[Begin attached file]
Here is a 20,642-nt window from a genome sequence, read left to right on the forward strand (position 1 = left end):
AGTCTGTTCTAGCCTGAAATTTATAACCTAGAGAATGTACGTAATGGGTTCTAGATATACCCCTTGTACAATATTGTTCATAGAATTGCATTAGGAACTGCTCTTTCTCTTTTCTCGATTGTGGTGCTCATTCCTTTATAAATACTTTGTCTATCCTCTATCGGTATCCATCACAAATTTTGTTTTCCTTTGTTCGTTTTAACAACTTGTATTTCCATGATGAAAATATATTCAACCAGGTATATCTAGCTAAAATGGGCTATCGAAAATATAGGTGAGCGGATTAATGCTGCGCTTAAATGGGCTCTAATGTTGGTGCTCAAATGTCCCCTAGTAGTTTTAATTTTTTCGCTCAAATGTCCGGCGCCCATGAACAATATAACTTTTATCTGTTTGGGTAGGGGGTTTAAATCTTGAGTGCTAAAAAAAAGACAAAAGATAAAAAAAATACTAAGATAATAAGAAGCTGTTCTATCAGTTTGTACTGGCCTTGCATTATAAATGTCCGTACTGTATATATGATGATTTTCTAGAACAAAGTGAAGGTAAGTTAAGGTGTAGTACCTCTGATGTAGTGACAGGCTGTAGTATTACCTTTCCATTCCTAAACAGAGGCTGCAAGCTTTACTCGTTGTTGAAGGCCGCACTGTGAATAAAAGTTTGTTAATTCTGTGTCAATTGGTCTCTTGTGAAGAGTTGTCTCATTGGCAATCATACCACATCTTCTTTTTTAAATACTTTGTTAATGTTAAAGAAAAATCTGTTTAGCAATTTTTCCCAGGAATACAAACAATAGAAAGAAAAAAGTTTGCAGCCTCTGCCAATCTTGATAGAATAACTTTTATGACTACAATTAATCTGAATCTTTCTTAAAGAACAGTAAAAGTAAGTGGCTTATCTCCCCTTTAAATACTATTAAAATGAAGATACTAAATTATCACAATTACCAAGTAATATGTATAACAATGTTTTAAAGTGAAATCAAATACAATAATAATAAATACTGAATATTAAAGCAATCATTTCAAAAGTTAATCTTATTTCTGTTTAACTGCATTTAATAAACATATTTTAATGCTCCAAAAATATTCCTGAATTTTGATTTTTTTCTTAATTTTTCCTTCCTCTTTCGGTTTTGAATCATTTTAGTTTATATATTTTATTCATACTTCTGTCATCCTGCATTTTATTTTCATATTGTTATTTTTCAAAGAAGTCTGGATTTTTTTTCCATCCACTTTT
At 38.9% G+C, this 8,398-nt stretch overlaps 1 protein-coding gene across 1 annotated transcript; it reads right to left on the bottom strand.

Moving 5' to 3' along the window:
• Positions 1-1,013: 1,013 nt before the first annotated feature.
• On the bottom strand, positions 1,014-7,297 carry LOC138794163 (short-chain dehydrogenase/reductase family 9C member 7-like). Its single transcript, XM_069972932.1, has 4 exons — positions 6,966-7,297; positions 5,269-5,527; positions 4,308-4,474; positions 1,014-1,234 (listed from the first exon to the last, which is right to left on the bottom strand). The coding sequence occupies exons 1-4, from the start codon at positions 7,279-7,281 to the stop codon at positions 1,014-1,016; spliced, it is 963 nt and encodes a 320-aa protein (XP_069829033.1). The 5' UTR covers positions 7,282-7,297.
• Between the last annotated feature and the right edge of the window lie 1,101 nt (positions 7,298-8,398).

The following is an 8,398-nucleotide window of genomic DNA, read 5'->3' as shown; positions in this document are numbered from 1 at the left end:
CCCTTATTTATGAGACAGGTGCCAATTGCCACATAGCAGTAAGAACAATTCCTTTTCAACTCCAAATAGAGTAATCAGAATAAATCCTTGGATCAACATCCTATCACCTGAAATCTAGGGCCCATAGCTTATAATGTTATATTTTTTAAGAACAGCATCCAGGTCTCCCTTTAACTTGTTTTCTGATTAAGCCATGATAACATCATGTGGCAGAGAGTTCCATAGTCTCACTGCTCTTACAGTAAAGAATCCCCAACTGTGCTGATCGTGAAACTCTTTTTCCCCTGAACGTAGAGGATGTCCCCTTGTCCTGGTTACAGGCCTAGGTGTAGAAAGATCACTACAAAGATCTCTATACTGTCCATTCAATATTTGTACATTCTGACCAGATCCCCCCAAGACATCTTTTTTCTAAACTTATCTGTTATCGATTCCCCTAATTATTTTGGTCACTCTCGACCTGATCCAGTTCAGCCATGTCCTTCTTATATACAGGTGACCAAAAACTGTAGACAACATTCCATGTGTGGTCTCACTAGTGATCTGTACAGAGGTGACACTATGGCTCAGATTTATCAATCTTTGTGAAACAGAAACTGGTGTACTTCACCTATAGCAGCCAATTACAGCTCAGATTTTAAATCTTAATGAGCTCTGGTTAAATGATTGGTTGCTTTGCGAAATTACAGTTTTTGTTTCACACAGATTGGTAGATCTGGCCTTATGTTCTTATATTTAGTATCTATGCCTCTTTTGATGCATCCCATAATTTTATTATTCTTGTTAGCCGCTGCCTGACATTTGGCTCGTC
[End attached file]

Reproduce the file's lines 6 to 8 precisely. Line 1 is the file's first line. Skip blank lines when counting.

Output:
• On the bottom strand, positions 1,014-7,297 carry LOC138794163 (short-chain dehydrogenase/reductase family 9C member 7-like). Its single transcript, XM_069972932.1, has 4 exons — positions 6,966-7,297; positions 5,269-5,527; positions 4,308-4,474; positions 1,014-1,234 (listed from the first exon to the last, which is right to left on the bottom strand). The coding sequence occupies exons 1-4, from the start codon at positions 7,279-7,281 to the stop codon at positions 1,014-1,016; spliced, it is 963 nt and encodes a 320-aa protein (XP_069829033.1). The 5' UTR covers positions 7,282-7,297.
• Between the last annotated feature and the right edge of the window lie 1,101 nt (positions 7,298-8,398).

The following is an 8,398-nucleotide window of genomic DNA, read 5'->3' as shown; positions in this document are numbered from 1 at the left end: